College assignments on whiteness raise eyebrows: 'Explain ... how whiteness is a construct of privilege'

A college dean is defending a series of assignments that requires students who are studying to become teachers to analyze “whiteness,” the College Fix reports.

According to the student-run website, students at Texas State University in San Marcos can opt to take an online course called “Public Education in a Multicultural Society.” Taught by Julia Meritt, the class’ purpose is to broaden students’ knowledge of public schooling “to include a consideration of culturally relevant teaching and learning for diverse students,” per its publicly available syllabus.

Texas State students are expected to complete three graded assignments that center on whiteness — at least one involves critiquing its relationship to privilege.

The College Fix obtained two screenshots of the assignments that seemingly confirm their existence. One prompt encourages students to “take the stance of an educator and explain to other educators how whiteness is a construct of privilege that must be examined carefully to facilitate equitable classroom dynamics.” It further asks students to consider several key terms, including “whiteness,” “race,” “privilege,” “prejudice” and “discrimination.”

Another assignment instructs students to define whiteness and provide examples of whiteness in the media.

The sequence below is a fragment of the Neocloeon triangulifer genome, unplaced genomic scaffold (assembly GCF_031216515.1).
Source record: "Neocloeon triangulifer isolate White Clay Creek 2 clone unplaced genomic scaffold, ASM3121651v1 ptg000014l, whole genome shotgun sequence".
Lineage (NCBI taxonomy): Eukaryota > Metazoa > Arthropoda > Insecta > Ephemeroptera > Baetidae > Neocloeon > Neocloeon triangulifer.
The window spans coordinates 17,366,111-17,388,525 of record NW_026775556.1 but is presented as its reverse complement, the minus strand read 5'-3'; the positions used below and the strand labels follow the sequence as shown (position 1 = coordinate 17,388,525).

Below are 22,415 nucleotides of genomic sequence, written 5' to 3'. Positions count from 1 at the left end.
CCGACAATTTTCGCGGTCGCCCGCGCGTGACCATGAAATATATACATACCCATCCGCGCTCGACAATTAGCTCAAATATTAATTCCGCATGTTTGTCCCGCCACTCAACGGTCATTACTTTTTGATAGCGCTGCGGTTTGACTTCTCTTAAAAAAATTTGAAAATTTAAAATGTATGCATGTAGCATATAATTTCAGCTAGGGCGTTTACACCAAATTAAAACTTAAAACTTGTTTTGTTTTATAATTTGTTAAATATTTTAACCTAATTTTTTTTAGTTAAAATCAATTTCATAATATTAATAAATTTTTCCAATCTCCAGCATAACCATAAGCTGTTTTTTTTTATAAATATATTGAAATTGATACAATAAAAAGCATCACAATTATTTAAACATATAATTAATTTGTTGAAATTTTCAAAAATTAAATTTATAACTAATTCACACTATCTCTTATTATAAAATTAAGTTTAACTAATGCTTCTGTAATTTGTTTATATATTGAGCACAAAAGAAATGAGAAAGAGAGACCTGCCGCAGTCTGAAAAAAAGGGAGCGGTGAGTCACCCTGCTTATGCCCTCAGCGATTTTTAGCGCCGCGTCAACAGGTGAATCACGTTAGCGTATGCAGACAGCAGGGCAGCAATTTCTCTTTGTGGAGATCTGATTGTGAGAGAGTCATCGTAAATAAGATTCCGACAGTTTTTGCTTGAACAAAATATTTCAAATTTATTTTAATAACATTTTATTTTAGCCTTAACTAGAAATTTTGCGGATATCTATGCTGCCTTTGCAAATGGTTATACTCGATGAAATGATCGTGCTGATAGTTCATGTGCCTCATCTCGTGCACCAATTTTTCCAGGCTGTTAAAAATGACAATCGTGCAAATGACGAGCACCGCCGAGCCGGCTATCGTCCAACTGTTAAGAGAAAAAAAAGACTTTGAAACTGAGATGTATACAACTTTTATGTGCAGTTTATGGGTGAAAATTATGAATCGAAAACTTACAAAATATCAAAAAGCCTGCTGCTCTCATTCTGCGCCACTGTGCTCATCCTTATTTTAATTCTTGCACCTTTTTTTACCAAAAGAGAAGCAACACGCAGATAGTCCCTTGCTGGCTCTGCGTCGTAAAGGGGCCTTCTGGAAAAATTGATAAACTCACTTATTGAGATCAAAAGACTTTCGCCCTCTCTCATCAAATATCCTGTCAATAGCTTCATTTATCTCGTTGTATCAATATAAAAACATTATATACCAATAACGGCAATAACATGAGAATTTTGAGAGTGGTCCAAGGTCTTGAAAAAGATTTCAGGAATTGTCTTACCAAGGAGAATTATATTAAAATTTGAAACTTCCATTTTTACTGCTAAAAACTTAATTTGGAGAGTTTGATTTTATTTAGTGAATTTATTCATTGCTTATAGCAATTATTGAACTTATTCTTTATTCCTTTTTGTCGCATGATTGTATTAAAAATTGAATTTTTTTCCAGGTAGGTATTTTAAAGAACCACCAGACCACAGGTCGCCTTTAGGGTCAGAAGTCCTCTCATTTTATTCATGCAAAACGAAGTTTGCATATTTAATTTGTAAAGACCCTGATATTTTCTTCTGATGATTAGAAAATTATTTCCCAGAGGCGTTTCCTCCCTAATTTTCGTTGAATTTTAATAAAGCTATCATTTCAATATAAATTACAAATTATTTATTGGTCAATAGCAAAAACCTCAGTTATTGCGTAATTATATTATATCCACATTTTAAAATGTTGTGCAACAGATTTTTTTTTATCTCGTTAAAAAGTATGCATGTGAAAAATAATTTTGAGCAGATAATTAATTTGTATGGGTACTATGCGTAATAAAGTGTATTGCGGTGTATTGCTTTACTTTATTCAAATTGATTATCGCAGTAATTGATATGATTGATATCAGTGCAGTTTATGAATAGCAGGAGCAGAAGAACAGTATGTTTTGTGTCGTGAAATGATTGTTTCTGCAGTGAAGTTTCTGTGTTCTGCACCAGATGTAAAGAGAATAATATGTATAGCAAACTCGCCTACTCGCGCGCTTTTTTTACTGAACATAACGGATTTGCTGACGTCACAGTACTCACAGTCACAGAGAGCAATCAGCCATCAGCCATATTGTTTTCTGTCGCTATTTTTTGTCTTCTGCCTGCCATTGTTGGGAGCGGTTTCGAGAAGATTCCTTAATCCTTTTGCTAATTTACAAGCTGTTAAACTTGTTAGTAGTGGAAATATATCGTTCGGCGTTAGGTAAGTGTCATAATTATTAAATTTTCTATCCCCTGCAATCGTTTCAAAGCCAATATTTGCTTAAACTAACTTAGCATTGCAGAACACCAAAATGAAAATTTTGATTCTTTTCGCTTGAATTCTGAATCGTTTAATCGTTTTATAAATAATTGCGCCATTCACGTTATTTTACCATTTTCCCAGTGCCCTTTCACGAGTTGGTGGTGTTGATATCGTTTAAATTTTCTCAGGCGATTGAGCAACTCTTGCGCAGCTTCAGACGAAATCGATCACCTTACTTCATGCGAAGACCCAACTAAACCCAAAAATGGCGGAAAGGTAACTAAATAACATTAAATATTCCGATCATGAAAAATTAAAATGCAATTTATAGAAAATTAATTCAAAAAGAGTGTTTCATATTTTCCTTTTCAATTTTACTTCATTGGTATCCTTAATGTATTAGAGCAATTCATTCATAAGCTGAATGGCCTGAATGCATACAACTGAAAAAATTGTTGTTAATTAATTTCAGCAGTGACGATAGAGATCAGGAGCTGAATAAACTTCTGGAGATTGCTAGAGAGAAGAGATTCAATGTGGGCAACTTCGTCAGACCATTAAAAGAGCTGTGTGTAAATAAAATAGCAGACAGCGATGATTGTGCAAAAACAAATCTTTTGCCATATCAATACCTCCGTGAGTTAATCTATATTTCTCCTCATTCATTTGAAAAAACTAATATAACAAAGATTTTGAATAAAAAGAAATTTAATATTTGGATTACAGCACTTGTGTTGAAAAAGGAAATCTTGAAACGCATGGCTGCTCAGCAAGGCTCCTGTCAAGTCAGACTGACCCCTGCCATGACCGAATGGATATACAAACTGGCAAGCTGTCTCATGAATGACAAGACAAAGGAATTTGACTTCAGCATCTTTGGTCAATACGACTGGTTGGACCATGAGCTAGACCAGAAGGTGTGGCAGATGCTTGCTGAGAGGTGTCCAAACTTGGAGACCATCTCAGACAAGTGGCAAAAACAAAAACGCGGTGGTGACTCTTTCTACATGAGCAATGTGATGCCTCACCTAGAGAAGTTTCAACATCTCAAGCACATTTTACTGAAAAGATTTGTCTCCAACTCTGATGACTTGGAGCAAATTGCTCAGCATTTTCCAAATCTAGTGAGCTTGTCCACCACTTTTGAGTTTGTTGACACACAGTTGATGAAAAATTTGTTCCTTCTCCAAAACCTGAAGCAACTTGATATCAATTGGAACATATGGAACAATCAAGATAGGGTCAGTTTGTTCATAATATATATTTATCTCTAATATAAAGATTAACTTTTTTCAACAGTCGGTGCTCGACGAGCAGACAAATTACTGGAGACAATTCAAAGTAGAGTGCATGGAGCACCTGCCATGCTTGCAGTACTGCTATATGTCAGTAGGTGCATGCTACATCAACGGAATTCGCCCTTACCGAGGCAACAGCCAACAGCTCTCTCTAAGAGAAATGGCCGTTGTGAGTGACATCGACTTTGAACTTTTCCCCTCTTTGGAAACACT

“Be specific about how understanding whiteness, or not, might impact students and the classroom environment for good or not,” the assignment’s description reads.

In a statement to the website, Michael O’Malley, the dean of the university’s College of Education, argued that studying whiteness is critical to better understanding how racism plays a role in education.

“Currently, over half of the PK-12 population in Texas are students of color,” he explained. “Part of our work is to help future educators understand where and how to begin conversations about race by engaging in self-reflection. One of the best ways to get started is by asking students about their own experiences, normalize talking about race, and discovering and communicating unrealized preconceptions about race.”

According to Yale University’s Poorvu Center for Teaching and Learning, effective teaching should include racial awareness, “where recognition of racial, ethnic, and cultural diversity in the classroom informs teaching strategies.” Educators are encouraged to recognize their implicit biases, responsibly address racial tension when it occurs in the classroom and adopt “culturally responsive” pedagogy.